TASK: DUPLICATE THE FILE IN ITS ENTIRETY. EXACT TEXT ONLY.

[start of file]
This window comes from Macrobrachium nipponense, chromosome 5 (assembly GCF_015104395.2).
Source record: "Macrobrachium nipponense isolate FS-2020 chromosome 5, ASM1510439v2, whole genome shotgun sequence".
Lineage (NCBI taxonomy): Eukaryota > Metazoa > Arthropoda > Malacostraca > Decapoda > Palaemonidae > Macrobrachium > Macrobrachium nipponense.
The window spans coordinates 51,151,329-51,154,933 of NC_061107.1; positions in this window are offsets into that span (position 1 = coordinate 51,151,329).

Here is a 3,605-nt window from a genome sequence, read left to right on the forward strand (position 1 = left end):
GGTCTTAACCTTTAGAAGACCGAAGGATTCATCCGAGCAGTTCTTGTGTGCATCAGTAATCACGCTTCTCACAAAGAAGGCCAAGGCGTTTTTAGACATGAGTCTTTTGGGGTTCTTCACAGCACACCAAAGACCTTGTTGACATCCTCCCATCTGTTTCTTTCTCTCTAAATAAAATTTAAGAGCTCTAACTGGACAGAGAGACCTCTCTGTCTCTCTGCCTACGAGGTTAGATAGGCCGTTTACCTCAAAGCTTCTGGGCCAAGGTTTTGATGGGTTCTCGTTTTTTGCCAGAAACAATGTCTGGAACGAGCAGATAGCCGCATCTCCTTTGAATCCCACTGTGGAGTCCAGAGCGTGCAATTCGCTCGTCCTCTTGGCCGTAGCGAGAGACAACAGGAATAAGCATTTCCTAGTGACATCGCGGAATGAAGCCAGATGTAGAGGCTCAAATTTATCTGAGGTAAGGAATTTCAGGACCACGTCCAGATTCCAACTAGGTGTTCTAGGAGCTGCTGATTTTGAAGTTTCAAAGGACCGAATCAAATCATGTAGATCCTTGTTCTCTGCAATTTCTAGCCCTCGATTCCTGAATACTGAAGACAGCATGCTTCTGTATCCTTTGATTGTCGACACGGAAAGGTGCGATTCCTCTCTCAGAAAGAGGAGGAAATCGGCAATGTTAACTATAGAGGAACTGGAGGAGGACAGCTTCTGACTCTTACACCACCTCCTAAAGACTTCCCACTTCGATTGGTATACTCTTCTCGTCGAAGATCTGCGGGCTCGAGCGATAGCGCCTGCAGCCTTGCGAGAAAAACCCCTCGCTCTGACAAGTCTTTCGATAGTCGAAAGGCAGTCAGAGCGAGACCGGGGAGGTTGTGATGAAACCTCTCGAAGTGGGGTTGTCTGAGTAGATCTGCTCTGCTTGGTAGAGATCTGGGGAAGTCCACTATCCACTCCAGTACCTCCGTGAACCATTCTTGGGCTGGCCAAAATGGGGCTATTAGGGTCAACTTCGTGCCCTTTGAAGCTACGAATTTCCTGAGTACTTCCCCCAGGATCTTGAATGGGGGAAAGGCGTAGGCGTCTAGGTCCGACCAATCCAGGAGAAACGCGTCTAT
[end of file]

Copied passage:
This window comes from Macrobrachium nipponense, chromosome 5 (assembly GCF_015104395.2).
Source record: "Macrobrachium nipponense isolate FS-2020 chromosome 5, ASM1510439v2, whole genome shotgun sequence".
Lineage (NCBI taxonomy): Eukaryota > Metazoa > Arthropoda > Malacostraca > Decapoda > Palaemonidae > Macrobrachium > Macrobrachium nipponense.
The window spans coordinates 51,151,329-51,154,933 of NC_061107.1; positions in this window are offsets into that span (position 1 = coordinate 51,151,329).

Here is a 3,605-nt window from a genome sequence, read left to right on the forward strand (position 1 = left end):
GGTCTTAACCTTTAGAAGACCGAAGGATTCATCCGAGCAGTTCTTGTGTGCATCAGTAATCACGCTTCTCACAAAGAAGGCCAAGGCGTTTTTAGACATGAGTCTTTTGGGGTTCTTCACAGCACACCAAAGACCTTGTTGACATCCTCCCATCTGTTTCTTTCTCTCTAAATAAAATTTAAGAGCTCTAACTGGACAGAGAGACCTCTCTGTCTCTCTGCCTACGAGGTTAGATAGGCCGTTTACCTCAAAGCTTCTGGGCCAAGGTTTTGATGGGTTCTCGTTTTTTGCCAGAAACAATGTCTGGAACGAGCAGATAGCCGCATCTCCTTTGAATCCCACTGTGGAGTCCAGAGCGTGCAATTCGCTCGTCCTCTTGGCCGTAGCGAGAGACAACAGGAATAAGCATTTCCTAGTGACATCGCGGAATGAAGCCAGATGTAGAGGCTCAAATTTATCTGAGGTAAGGAATTTCAGGACCACGTCCAGATTCCAACTAGGTGTTCTAGGAGCTGCTGATTTTGAAGTTTCAAAGGACCGAATCAAATCATGTAGATCCTTGTTCTCTGCAATTTCTAGCCCTCGATTCCTGAATACTGAAGACAGCATGCTTCTGTATCCTTTGATTGTCGACACGGAAAGGTGCGATTCCTCTCTCAGAAAGAGGAGGAAATCGGCAATGTTAACTATAGAGGAACTGGAGGAGGACAGCTTCTGACTCTTACACCACCTCCTAAAGACTTCCCACTTCGATTGGTATACTCTTCTCGTCGAAGATCTGCGGGCTCGAGCGATAGCGCCTGCAGCCTTGCGAGAAAAACCCCTCGCTCTGACAAGTCTTTCGATAGTCGAAAGGCAGTCAGAGCGAGACCGGGGAGGTTGTGATGAAACCTCTCGAAGTGGGGTTGTCTGAGTAGATCTGCTCTGCTTGGTAGAGATCTGGGGAAGTCCACTATCCACTCCAGTACCTCCGTGAACCATTCTTGGGCTGGCCAAAATGGGGCTATTAGGGTCAACTTCGTGCCCTTTGAAGCTACGAATTTCCTGAGTACTTCCCCCAGGATCTTGAATGGGGGAAAGGCGTAGGCGTCTAGGTCCGACCAATCCAGGAGAAACGCGTCTAT